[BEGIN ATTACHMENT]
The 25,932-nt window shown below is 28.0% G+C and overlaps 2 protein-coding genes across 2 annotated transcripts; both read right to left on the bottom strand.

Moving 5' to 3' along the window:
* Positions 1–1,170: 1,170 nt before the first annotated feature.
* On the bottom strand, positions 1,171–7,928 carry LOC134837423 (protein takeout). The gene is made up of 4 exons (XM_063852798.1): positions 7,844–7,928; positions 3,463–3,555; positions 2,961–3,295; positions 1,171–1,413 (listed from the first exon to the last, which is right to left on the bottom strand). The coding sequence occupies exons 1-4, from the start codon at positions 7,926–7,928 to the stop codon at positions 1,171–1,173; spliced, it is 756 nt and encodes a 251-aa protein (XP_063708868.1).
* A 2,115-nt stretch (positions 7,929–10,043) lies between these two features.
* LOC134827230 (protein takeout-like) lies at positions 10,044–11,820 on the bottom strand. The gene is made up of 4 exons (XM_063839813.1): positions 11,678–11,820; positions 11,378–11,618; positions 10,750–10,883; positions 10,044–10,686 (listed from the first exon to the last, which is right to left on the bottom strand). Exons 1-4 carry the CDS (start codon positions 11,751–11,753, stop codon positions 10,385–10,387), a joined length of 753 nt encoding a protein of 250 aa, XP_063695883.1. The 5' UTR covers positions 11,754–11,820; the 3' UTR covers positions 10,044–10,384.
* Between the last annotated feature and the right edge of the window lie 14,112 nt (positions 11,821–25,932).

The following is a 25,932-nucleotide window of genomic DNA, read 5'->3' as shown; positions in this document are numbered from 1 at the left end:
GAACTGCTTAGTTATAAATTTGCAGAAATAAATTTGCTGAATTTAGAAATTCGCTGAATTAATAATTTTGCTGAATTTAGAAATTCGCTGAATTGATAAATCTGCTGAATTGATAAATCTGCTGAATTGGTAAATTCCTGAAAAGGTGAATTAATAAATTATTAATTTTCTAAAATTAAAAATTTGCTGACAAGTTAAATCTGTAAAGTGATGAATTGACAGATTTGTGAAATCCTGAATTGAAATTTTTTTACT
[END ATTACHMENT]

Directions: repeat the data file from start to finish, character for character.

The 25,932-nt window shown below is 28.0% G+C and overlaps 2 protein-coding genes across 2 annotated transcripts; both read right to left on the bottom strand.

Moving 5' to 3' along the window:
* Positions 1–1,170: 1,170 nt before the first annotated feature.
* On the bottom strand, positions 1,171–7,928 carry LOC134837423 (protein takeout). The gene is made up of 4 exons (XM_063852798.1): positions 7,844–7,928; positions 3,463–3,555; positions 2,961–3,295; positions 1,171–1,413 (listed from the first exon to the last, which is right to left on the bottom strand). The coding sequence occupies exons 1-4, from the start codon at positions 7,926–7,928 to the stop codon at positions 1,171–1,173; spliced, it is 756 nt and encodes a 251-aa protein (XP_063708868.1).
* A 2,115-nt stretch (positions 7,929–10,043) lies between these two features.
* LOC134827230 (protein takeout-like) lies at positions 10,044–11,820 on the bottom strand. The gene is made up of 4 exons (XM_063839813.1): positions 11,678–11,820; positions 11,378–11,618; positions 10,750–10,883; positions 10,044–10,686 (listed from the first exon to the last, which is right to left on the bottom strand). Exons 1-4 carry the CDS (start codon positions 11,751–11,753, stop codon positions 10,385–10,387), a joined length of 753 nt encoding a protein of 250 aa, XP_063695883.1. The 5' UTR covers positions 11,754–11,820; the 3' UTR covers positions 10,044–10,384.
* Between the last annotated feature and the right edge of the window lie 14,112 nt (positions 11,821–25,932).

The following is a 25,932-nucleotide window of genomic DNA, read 5'->3' as shown; positions in this document are numbered from 1 at the left end:
GAACTGCTTAGTTATAAATTTGCAGAAATAAATTTGCTGAATTTAGAAATTCGCTGAATTAATAATTTTGCTGAATTTAGAAATTCGCTGAATTGATAAATCTGCTGAATTGATAAATCTGCTGAATTGGTAAATTCCTGAAAAGGTGAATTAATAAATTATTAATTTTCTAAAATTAAAAATTTGCTGACAAGTTAAATCTGTAAAGTGATGAATTGACAGATTTGTGAAATCCTGAATTGAAATTTTTTTACT